Gondola rides, watercolor sunsets and trying to say 'sorry'
It's our third day in Venice. We are cold and miss Santa Croce square and via dell'Agnolo. We go to a fancy cafe on San Marco square for lunch and order the cheapest items on the menu - penning ourselves in on the "snacks" page - and nothing to drink. An espresso here costs 6 Euro 50.
I wear the dark but plain jeans that I have been wearing since Friday because my backpack only had room for one pair of pants and dark but plain jeans are universal. I also wear old wool socks, dirty brown boots, cheap souvenir stand gloves and a fluffy white kubanka papakha hat (also bought at a tourist stand).
I take up too much space in the corner of the elegant cafe. Brittany, Dallas, and Josh inform me later that the adult daughter and her mom sitting at the next table over stared at me off and on the entire time we sat there underdressed and under-ordering. But later, in the upstairs bathroom, the daughter and I will giggle wordlessly as we try to operate the combined faucet/automated Dyson hand dryer sinks and mostly fail, patting our hands on our pants instead. The waiter brings us unrequested water in open mouth glass pitchers and does not charge.
We do the gondola thing and I come up with some melodramatic metaphors for gondolas, which I do not expect to be black on the outside and red on the inside, but they are. Wide spidery smiles in black lipstick oozing smug across the water. Wispy dyed-black ponytails holding people instead of... being ponytails. Half mussel shells floating like charcoal spoons in the canals, the surprising velveteen interior like the orange meat I awkwardly nibbled at lunch near the Accademia bridge the day before.
The floor of the gondola is dry, but my feet, even in two pairs of socks and beat-up but reliable boots, feel frozenly damp from walking Venice end to end before the clock strikes noon. We try to ignore how the boat feels imbalanced, unsteady, with, as Brittany diplomatically put it, "the two larger individuals on the same side of the boat." We hold the watercolor paintings of sunset canals between our knees.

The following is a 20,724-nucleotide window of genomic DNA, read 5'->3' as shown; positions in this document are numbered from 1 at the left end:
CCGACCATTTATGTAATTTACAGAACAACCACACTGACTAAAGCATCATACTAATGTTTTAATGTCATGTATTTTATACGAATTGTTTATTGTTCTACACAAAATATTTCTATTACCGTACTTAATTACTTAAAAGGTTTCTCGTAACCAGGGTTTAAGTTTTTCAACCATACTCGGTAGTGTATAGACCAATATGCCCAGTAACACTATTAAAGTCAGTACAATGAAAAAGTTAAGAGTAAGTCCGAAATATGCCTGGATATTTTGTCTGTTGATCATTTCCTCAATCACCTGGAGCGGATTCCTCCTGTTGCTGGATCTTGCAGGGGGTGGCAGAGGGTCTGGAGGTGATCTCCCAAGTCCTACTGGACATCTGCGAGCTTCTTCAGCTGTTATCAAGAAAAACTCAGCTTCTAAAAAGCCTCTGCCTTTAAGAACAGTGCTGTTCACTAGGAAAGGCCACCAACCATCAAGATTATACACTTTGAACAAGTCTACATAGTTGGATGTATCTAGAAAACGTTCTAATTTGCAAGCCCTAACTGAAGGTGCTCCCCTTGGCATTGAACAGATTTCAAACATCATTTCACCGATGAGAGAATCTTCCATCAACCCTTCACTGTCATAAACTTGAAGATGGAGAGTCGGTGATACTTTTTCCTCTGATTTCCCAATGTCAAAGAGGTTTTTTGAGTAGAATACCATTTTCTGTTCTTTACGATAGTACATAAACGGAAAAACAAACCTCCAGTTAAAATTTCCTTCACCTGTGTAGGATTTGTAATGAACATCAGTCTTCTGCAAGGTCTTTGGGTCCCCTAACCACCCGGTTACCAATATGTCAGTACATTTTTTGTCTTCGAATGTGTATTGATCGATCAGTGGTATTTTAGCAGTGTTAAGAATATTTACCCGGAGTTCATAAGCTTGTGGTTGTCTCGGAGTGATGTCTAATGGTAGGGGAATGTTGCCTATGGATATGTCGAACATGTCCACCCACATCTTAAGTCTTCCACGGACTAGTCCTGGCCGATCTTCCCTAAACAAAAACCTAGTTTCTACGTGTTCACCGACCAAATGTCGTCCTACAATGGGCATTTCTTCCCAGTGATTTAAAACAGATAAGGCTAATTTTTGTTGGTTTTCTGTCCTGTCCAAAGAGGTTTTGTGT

With my purse, a plastic bottle of water, and a small bag of Murano glass souvenirs, I can't quite handle my painting with finesse on the boat bus back across the water to the train station. I sit uneasily in the backmost chair of the lower deck and immediately offer my seat to an older lady who pushes the narrow doors, as grateful to her for making me feel like I did something right today as she is to me for the place to rest.
As I stand for her to squeeze by, my gloves mute the tactile sensation in my fingers and my painting starts to fall on the shoulder of the person sitting in front of me. They make an irritated, alarmed sound like "ai ai ai" and I realize my clumsiness with just enough time to awkwardly apologize before the person turns back around in their seat. But I have temporarily forgotten the word for "sorry" in Italian so it comes out in slow, soft-spoken English. I hear what I just said and blush and readjust the painting in my arms to eliminate any chance of dropping it on an unsuspecting bystander for the remaining duration of the ride.
I flip through the mostly-blank roladex of Italian words I know, no more than a dozen lessons on Duolingo crammed into the last week of 2016. "Spiacente," I say with the humility of someone kneeling waiting to be exiled from the kingdom when the person gets up for their stop. It's not even the right word to say "sorry" in this context, a moment of apology. It means something more like pitiful or retched. They shake their head curtly and look down, saying "no, no" in a way that means I am forgiven. I sigh. I watch the sun set like lava over the water, not minding if my irises catch a burn.